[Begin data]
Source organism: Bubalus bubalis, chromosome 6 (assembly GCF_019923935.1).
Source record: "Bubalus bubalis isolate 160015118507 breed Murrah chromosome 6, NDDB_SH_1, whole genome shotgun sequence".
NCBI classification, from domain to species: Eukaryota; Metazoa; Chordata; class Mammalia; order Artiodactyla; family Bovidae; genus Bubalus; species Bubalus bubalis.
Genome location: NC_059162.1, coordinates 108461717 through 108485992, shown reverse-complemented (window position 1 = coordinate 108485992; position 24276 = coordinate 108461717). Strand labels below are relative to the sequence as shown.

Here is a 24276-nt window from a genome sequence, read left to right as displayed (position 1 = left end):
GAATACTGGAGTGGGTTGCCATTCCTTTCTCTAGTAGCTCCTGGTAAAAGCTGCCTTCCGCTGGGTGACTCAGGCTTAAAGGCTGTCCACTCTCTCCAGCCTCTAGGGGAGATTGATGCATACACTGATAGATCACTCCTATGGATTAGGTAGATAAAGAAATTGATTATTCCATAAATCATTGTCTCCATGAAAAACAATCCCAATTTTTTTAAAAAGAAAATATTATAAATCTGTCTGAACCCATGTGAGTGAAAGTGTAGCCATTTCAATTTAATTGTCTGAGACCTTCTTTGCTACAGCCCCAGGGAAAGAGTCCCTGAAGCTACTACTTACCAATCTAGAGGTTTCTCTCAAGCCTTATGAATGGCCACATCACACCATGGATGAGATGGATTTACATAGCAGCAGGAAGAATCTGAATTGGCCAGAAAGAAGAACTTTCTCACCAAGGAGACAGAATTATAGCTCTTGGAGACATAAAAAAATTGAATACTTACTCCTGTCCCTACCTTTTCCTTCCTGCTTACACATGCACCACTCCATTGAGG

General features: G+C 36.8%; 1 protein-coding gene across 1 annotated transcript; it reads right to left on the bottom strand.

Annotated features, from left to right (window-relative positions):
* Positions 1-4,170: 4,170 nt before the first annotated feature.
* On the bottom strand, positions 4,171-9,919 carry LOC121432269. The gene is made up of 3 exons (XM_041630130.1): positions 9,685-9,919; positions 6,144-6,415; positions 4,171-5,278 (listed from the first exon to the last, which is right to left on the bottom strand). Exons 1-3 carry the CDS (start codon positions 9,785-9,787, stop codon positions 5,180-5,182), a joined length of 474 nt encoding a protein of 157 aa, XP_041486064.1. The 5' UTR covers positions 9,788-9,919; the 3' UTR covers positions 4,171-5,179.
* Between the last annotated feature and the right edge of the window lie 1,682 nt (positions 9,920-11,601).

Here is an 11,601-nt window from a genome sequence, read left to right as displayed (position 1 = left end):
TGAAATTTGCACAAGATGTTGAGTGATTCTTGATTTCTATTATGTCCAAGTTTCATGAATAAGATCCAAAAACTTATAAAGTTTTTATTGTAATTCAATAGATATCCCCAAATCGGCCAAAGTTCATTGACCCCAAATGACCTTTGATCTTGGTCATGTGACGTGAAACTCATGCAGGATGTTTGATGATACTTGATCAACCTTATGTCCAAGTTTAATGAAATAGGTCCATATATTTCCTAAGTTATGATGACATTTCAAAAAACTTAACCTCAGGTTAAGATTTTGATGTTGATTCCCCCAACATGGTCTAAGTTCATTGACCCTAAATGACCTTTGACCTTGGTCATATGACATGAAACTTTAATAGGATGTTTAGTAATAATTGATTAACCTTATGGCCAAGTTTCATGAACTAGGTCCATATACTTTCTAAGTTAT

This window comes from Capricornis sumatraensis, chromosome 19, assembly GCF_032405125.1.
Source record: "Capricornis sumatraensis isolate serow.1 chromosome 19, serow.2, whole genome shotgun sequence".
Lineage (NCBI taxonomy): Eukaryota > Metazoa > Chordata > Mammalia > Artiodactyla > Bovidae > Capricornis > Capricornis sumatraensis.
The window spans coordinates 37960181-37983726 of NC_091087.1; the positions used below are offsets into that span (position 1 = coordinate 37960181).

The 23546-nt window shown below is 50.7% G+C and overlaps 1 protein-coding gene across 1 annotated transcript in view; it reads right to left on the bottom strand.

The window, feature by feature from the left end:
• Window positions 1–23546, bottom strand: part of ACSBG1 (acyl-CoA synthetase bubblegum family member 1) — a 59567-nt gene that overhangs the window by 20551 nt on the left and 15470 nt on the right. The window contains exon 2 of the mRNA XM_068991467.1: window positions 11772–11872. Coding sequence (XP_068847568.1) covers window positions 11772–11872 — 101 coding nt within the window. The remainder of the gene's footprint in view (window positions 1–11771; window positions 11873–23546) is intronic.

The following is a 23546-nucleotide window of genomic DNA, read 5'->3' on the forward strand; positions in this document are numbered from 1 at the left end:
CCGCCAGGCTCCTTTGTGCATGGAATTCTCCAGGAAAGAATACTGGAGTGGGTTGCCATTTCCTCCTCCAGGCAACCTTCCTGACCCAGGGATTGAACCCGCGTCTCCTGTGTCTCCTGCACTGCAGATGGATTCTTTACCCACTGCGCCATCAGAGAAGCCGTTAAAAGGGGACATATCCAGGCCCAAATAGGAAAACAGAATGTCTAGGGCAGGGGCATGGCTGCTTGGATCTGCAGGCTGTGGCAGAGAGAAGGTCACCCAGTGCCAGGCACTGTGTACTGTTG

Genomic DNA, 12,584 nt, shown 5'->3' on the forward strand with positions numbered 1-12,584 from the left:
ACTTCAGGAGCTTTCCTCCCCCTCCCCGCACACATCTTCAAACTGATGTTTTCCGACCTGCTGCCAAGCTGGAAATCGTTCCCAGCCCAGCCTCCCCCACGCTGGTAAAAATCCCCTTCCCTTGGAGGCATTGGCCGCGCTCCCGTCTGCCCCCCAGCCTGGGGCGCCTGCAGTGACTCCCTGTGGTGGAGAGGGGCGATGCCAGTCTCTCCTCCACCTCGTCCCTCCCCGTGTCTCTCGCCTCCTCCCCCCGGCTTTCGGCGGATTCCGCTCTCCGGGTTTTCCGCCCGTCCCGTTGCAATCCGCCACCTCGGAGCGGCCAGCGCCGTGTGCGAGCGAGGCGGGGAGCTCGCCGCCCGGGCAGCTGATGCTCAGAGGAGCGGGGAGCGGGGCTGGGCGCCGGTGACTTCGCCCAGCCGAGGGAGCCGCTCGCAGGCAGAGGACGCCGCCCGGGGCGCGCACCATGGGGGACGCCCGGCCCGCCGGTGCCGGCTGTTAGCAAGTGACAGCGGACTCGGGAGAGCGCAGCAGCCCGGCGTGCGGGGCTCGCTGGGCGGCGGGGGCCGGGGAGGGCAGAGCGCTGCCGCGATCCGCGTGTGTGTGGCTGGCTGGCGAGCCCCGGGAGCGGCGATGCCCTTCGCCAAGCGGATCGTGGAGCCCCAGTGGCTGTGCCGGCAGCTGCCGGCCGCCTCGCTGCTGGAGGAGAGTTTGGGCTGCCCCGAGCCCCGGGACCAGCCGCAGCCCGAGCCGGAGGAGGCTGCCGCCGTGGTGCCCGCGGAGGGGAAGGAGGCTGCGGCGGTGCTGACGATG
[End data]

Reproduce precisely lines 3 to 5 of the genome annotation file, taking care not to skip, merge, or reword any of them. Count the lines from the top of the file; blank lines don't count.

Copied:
NCBI classification, from domain to species: Eukaryota; Metazoa; Chordata; class Mammalia; order Artiodactyla; family Bovidae; genus Bubalus; species Bubalus bubalis.
Genome location: NC_059162.1, coordinates 108461717 through 108485992, shown reverse-complemented (window position 1 = coordinate 108485992; position 24276 = coordinate 108461717). Strand labels below are relative to the sequence as shown.

Here is a 24276-nt window from a genome sequence, read left to right as displayed (position 1 = left end):